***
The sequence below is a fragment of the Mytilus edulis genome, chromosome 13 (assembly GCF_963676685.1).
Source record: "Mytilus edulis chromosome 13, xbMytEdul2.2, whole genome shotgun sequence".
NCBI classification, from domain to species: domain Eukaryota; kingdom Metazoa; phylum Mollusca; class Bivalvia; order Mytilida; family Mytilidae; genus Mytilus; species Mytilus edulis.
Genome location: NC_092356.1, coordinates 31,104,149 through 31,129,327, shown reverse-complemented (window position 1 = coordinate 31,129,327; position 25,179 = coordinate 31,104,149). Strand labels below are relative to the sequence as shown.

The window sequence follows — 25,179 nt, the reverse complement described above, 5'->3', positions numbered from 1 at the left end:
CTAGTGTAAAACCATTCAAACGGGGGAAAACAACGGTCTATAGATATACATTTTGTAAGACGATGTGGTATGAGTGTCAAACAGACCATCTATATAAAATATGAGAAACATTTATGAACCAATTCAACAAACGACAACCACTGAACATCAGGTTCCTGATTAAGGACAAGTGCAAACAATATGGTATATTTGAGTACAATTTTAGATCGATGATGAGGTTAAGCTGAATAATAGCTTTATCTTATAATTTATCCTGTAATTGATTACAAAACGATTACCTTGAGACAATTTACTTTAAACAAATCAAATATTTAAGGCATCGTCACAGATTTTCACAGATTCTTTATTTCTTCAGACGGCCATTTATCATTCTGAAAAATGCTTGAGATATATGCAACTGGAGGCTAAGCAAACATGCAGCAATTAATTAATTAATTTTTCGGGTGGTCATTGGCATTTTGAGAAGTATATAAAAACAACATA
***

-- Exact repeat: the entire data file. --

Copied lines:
The sequence below is a fragment of the Mytilus edulis genome, chromosome 13 (assembly GCF_963676685.1).
Source record: "Mytilus edulis chromosome 13, xbMytEdul2.2, whole genome shotgun sequence".
NCBI classification, from domain to species: domain Eukaryota; kingdom Metazoa; phylum Mollusca; class Bivalvia; order Mytilida; family Mytilidae; genus Mytilus; species Mytilus edulis.
Genome location: NC_092356.1, coordinates 31,104,149 through 31,129,327, shown reverse-complemented (window position 1 = coordinate 31,129,327; position 25,179 = coordinate 31,104,149). Strand labels below are relative to the sequence as shown.

The window sequence follows — 25,179 nt, the reverse complement described above, 5'->3', positions numbered from 1 at the left end:
CTAGTGTAAAACCATTCAAACGGGGGAAAACAACGGTCTATAGATATACATTTTGTAAGACGATGTGGTATGAGTGTCAAACAGACCATCTATATAAAATATGAGAAACATTTATGAACCAATTCAACAAACGACAACCACTGAACATCAGGTTCCTGATTAAGGACAAGTGCAAACAATATGGTATATTTGAGTACAATTTTAGATCGATGATGAGGTTAAGCTGAATAATAGCTTTATCTTATAATTTATCCTGTAATTGATTACAAAACGATTACCTTGAGACAATTTACTTTAAACAAATCAAATATTTAAGGCATCGTCACAGATTTTCACAGATTCTTTATTTCTTCAGACGGCCATTTATCATTCTGAAAAATGCTTGAGATATATGCAACTGGAGGCTAAGCAAACATGCAGCAATTAATTAATTAATTTTTCGGGTGGTCATTGGCATTTTGAGAAGTATATAAAAACAACATA